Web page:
A Golden Homecoming (2013)
After 116 years, the historic schoolhouse of Golden has been returned to its rightful place.
Golden is a former mining community, now a ghost town, located four miles east of Wolf Creek in southern Oregon. At its peak in the 1850s, it had nearly 100 buildings and was home to about 200 inhabitants, including its founders, the Rubles.
With the downturn in mining in the early 1900s, however, many families began moving away to larger communities, and hydraulic mining operations washed away a large section of the town. The settlement was eventually abandoned.
In 1968, Josephine County bought the old Ruble mining claims near Golden. The property was listed in the National Register of Historic Properties in 2002, the same year it was purchased from the county by the Oregon Parks and Recreation Department. In 2006, OPRD purchased an additional 5.43 acres from Golden Coyote Wetlands, Inc., to expand the State Heritage Site.
The schoolhouse was constructed in 1897 and in use through 1928. Because it was also used to hold church services on Sundays, it was eventually moved to the minister’s property about a mile to the west.
Approximately 60 years later, the Department of State Lands came into possession of the building and the rest of the property after its owner died without an heir. With the help of the Oregon Parks and Recreation Department and interested citizens, the wheels were literally set in motion to transport the schoolhouse back to Golden.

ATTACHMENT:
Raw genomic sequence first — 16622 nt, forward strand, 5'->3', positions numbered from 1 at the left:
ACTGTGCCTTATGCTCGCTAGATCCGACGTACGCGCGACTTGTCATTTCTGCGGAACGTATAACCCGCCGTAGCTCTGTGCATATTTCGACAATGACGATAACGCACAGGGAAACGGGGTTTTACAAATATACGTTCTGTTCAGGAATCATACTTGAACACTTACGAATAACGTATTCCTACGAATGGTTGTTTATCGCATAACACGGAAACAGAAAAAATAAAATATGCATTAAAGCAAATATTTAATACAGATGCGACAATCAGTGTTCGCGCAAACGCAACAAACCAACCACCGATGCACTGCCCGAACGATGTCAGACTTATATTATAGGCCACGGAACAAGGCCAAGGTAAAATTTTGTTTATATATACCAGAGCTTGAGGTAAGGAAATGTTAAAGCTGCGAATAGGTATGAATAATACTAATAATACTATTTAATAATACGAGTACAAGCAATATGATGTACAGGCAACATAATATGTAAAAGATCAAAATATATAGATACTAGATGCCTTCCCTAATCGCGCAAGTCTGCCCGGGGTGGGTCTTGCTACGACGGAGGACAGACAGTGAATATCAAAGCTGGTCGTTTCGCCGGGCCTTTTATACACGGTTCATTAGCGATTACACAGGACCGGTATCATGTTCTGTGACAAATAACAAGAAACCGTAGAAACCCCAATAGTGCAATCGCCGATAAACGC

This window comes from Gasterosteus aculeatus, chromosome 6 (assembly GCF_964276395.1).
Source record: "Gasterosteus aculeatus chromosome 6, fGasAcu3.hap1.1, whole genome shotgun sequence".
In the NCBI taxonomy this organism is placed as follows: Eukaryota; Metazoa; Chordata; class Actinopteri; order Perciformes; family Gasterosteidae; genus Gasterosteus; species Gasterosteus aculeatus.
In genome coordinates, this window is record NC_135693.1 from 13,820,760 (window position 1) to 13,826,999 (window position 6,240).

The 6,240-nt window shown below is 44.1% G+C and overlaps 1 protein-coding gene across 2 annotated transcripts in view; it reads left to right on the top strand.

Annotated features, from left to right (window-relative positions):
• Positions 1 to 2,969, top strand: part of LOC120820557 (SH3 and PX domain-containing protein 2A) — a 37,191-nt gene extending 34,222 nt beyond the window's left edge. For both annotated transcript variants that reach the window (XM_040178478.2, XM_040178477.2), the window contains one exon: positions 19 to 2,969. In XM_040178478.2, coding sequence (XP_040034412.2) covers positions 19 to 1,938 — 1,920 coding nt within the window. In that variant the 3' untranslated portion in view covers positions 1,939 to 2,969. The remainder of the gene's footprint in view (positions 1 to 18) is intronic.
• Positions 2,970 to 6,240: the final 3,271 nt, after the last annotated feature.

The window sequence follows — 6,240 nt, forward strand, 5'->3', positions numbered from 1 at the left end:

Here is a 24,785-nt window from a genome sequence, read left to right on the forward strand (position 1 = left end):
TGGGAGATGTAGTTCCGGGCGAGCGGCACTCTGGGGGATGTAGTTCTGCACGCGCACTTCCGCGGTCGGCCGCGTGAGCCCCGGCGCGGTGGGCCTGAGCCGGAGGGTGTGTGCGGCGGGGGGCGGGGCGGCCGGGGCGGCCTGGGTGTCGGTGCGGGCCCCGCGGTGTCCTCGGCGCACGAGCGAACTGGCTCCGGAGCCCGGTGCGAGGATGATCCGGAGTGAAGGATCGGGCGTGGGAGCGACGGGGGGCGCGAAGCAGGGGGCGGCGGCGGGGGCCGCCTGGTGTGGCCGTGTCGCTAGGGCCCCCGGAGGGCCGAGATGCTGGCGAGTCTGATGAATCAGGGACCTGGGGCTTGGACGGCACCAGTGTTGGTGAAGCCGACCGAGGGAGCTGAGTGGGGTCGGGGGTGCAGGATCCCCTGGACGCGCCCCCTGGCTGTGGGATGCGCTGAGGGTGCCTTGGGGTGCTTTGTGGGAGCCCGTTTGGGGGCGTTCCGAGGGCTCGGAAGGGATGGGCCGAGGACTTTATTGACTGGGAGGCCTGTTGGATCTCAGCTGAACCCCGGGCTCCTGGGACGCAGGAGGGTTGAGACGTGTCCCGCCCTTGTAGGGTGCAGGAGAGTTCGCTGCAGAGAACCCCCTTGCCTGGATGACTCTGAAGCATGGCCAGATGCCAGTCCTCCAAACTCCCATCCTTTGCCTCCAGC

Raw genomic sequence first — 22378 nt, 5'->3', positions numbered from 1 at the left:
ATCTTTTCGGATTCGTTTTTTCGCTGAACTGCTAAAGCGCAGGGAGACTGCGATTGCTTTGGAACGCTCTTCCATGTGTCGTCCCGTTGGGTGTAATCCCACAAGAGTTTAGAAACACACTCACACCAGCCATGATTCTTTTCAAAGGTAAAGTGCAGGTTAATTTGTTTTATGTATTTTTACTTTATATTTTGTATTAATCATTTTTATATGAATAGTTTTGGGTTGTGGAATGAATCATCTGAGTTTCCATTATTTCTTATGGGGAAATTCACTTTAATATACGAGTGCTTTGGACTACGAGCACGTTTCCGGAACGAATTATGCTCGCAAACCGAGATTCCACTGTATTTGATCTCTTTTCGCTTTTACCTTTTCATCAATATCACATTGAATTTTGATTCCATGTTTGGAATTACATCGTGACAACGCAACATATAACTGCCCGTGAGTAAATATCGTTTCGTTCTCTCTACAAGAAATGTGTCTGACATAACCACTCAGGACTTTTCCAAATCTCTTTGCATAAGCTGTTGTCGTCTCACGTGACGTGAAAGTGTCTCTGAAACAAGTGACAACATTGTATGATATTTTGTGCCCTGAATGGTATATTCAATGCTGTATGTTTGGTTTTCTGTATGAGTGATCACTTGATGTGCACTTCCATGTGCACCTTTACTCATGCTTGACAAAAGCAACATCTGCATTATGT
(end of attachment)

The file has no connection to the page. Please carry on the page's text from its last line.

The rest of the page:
After a great deal of coordination and planning, the schoolhouse was loaded onto a trailer on June 17 and trucked to the State Heritage Site. When a shed addition was removed in preparation for the move, it revealed the names of children who had attended the school and etched their names into the wall, still preserved in the wood.
Names of some of the local children who attended the Golden school, including Vida and Wilson Ruble, were inscribed on the back wall of the building.
The building has been placed on a concrete foundation just east of the general store and across the street from its original location (which was washed out by mining operations). The bell tower will be repaired and reinstalled, and other restoration plans are in the works to preserve this important piece of Golden history.
There are four other remaining structures at Golden State Heritage Site: a church, a residence, a shed, and a combination post office and general store. The park is open year-round. To learn more about Golden, and see photos and video footage of the site, click here.